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my lord, to recompense part of your great pains. In the which I must require you in the meantime to accept my good will, in the stead of the power, the which must proceed partly from you, as our Lord knoweth; to whom I beseech to send you long life with continuance in honour. Written with the hand of her that is most bound to be

Your humble and obedient servant,

ANNE BOLEYN,

XIII.

In the last edition of Roger Ascham's works, prepared by Dr. Giles, it will be found that the letters occupy as much space as all his other writings. Of the 295 letters only a very few were originally written in English; but these few, conjointly with the English treatises are valuable as specimens of a language as it was spoken at a period which has left us too few examples. That the secretaryship Ascham held under Edward VI. should have been continued him under Queen Mary, in spite of his open profession of the reformed religion, and that he should have preserved the friendship of Bishop Gardiner and Cardinal Pole, and have been the favourite tutor of Queen Elizabeth shows that he was, in his way, as astute and useful as the equally fortunate Lord Burleigh. The following letter refers to an ingenious device for securing an increase of pension from Queen Mary.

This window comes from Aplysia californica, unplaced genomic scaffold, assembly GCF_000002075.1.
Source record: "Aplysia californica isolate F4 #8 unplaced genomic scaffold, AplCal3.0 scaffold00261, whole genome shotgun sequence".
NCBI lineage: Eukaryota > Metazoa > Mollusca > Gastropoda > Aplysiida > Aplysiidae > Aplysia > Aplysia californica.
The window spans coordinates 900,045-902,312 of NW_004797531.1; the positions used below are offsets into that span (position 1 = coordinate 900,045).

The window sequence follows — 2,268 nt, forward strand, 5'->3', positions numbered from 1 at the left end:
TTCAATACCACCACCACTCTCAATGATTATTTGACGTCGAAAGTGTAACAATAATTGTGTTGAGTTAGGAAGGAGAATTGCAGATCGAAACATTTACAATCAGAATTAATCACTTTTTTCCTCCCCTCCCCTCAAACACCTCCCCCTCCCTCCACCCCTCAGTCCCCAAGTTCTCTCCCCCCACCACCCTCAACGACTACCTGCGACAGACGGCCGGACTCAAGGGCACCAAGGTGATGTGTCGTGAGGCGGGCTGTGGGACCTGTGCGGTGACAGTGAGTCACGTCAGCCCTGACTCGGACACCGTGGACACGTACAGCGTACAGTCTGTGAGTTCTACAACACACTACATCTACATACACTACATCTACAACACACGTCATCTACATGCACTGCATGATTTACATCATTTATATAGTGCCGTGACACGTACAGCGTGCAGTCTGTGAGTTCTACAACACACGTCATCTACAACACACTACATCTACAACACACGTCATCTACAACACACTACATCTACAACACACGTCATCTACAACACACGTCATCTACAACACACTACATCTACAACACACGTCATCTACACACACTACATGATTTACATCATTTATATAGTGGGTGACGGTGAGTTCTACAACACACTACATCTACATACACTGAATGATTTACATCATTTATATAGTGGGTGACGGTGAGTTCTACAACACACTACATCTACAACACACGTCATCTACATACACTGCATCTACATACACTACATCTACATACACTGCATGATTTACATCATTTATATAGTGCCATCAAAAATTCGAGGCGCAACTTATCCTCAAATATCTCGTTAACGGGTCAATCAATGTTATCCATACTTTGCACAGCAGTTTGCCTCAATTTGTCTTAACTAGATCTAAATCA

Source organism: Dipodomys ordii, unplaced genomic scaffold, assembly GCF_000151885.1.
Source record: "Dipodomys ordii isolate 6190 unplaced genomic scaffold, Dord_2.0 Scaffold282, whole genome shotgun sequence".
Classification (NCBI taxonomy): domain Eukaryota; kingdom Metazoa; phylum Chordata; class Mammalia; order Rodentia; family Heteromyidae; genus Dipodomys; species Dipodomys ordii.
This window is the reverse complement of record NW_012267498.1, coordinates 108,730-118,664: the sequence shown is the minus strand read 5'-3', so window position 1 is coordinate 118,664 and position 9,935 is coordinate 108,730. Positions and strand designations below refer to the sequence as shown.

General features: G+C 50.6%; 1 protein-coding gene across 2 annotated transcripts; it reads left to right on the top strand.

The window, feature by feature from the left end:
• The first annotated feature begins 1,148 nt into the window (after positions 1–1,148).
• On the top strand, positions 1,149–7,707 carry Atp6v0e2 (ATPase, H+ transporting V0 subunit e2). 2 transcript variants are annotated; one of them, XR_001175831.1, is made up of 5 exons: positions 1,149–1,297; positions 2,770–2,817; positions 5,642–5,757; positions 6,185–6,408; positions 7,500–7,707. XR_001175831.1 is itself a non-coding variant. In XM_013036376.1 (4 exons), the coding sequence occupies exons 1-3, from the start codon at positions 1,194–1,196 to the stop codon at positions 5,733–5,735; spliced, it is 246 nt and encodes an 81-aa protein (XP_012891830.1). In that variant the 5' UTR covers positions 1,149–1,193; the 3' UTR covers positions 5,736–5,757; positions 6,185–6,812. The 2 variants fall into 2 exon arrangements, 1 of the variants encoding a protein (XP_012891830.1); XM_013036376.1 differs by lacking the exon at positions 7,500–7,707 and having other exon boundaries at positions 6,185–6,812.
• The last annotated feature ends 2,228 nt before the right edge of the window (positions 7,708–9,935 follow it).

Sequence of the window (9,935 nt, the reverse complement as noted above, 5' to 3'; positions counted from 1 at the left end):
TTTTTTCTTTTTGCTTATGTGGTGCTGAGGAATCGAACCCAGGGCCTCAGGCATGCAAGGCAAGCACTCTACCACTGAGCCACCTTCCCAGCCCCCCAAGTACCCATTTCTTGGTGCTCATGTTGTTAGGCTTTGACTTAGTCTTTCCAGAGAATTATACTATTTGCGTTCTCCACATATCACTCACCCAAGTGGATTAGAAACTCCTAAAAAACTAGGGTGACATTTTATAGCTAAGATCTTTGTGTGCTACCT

Roger Ascham to Bishop Gardiner.

[April, 1554.]

In writing out my patent I have left a vacant place for your wisdom to value the sum; wherein I trust to find further favour; for I have both good cause to ask it, and better hope to obtain it, partly in consideration of my unrewarded pains and undischarged costs in teaching King Edward's person, partly for my three years' service in the Emperor's court, but chiefly of all when King Henry first gave it me at Greenwich, your lordship in the gallery there asking me what the king had given me, and knowing the truth, your lordship said it was too little, and most gently offered me to speak to the king for me. But then I most happily desired your lordship to reserve that goodness to another time, which time God hath granted even to these days, when your lordship may now perform by favour as much as then you wished by good will, being as easy to obtain the one as to ask the other. And I beseech your